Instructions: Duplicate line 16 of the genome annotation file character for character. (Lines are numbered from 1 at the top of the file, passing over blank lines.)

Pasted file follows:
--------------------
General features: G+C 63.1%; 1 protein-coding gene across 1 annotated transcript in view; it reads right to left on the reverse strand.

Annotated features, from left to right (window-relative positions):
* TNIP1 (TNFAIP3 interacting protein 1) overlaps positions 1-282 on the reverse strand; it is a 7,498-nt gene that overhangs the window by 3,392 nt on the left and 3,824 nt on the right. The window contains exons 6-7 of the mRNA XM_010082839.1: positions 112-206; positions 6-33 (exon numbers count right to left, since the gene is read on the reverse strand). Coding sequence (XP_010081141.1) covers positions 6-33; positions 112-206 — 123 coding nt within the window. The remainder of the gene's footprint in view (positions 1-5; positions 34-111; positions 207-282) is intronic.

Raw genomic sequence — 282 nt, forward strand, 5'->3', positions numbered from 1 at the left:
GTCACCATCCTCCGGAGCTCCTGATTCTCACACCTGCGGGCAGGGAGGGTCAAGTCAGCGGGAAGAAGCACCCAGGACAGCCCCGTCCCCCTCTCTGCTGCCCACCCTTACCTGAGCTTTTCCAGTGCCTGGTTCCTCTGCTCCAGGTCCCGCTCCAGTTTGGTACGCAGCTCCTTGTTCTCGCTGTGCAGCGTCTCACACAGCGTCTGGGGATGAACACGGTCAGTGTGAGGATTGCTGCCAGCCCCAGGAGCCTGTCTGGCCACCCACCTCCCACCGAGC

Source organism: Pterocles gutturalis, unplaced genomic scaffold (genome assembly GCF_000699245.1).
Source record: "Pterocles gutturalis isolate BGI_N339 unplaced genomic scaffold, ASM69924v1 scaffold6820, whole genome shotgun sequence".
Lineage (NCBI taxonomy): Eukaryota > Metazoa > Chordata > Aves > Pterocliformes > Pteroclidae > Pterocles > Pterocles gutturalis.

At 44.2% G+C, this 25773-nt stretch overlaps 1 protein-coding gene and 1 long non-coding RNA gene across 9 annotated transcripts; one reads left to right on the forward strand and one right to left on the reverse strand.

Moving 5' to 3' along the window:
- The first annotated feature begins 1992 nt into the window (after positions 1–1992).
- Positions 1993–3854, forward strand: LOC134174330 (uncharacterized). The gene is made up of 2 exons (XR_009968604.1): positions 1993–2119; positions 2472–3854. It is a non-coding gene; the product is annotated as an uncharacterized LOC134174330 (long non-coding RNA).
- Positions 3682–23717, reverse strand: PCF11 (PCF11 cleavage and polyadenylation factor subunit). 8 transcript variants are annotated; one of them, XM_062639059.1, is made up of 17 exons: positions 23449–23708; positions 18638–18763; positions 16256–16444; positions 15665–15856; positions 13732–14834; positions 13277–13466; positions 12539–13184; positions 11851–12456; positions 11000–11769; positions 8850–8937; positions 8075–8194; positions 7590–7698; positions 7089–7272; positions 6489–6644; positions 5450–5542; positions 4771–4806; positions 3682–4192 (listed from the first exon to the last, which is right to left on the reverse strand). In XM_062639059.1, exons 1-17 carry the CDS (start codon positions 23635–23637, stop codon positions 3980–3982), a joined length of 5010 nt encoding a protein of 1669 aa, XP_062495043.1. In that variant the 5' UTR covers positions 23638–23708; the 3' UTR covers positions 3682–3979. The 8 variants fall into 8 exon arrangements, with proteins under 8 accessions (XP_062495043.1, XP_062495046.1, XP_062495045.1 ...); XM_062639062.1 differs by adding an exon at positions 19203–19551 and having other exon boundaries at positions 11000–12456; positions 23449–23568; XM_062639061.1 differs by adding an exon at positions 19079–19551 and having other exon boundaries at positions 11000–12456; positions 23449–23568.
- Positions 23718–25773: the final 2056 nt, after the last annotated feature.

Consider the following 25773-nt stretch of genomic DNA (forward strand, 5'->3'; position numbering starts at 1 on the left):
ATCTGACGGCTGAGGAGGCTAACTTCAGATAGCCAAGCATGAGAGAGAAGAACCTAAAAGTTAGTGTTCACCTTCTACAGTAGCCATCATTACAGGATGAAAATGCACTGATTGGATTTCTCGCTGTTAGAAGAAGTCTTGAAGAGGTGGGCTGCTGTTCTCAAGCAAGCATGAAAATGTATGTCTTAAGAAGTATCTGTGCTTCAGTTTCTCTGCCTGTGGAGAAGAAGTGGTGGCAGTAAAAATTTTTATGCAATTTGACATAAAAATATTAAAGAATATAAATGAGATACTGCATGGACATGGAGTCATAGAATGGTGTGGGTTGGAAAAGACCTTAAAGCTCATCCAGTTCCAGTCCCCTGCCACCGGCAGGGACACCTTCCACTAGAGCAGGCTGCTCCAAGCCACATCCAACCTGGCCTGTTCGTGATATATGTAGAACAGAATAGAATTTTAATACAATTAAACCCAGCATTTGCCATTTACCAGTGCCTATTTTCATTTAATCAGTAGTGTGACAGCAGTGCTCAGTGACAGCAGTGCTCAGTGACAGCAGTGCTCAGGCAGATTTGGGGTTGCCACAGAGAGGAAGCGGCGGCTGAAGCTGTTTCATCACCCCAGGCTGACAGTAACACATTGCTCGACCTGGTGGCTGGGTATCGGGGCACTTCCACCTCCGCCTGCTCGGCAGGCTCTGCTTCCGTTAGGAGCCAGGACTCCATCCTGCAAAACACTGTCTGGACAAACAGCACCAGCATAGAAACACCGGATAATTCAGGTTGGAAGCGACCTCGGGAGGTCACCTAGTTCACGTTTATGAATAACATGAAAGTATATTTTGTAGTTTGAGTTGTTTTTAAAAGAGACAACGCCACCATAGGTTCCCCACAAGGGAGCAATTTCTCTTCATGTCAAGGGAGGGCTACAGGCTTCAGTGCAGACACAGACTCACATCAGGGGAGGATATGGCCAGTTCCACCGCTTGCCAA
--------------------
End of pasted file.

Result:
ATCTGACGGCTGAGGAGGCTAACTTCAGATAGCCAAGCATGAGAGAGAAGAACCTAAAAGTTAGTGTTCACCTTCTACAGTAGCCATCATTACAGGATGAAAATGCACTGATTGGATTTCTCGCTGTTAGAAGAAGTCTTGAAGAGGTGGGCTGCTGTTCTCAAGCAAGCATGAAAATGTATGTCTTAAGAAGTATCTGTGCTTCAGTTTCTCTGCCTGTGGAGAAGAAGTGGTGGCAGTAAAAATTTTTATGCAATTTGACATAAAAATATTAAAGAATATAAATGAGATACTGCATGGACATGGAGTCATAGAATGGTGTGGGTTGGAAAAGACCTTAAAGCTCATCCAGTTCCAGTCCCCTGCCACCGGCAGGGACACCTTCCACTAGAGCAGGCTGCTCCAAGCCACATCCAACCTGGCCTGTTCGTGATATATGTAGAACAGAATAGAATTTTAATACAATTAAACCCAGCATTTGCCATTTACCAGTGCCTATTTTCATTTAATCAGTAGTGTGACAGCAGTGCTCAGTGACAGCAGTGCTCAGTGACAGCAGTGCTCAGGCAGATTTGGGGTTGCCACAGAGAGGAAGCGGCGGCTGAAGCTGTTTCATCACCCCAGGCTGACAGTAACACATTGCTCGACCTGGTGGCTGGGTATCGGGGCACTTCCACCTCCGCCTGCTCGGCAGGCTCTGCTTCCGTTAGGAGCCAGGACTCCATCCTGCAAAACACTGTCTGGACAAACAGCACCAGCATAGAAACACCGGATAATTCAGGTTGGAAGCGACCTCGGGAGGTCACCTAGTTCACGTTTATGAATAACATGAAAGTATATTTTGTAGTTTGAGTTGTTTTTAAAAGAGACAACGCCACCATAGGTTCCCCACAAGGGAGCAATTTCTCTTCATGTCAAGGGAGGGCTACAGGCTTCAGTGCAGACACAGACTCACATCAGGGGAGGATATGGCCAGTTCCACCGCTTGCCAA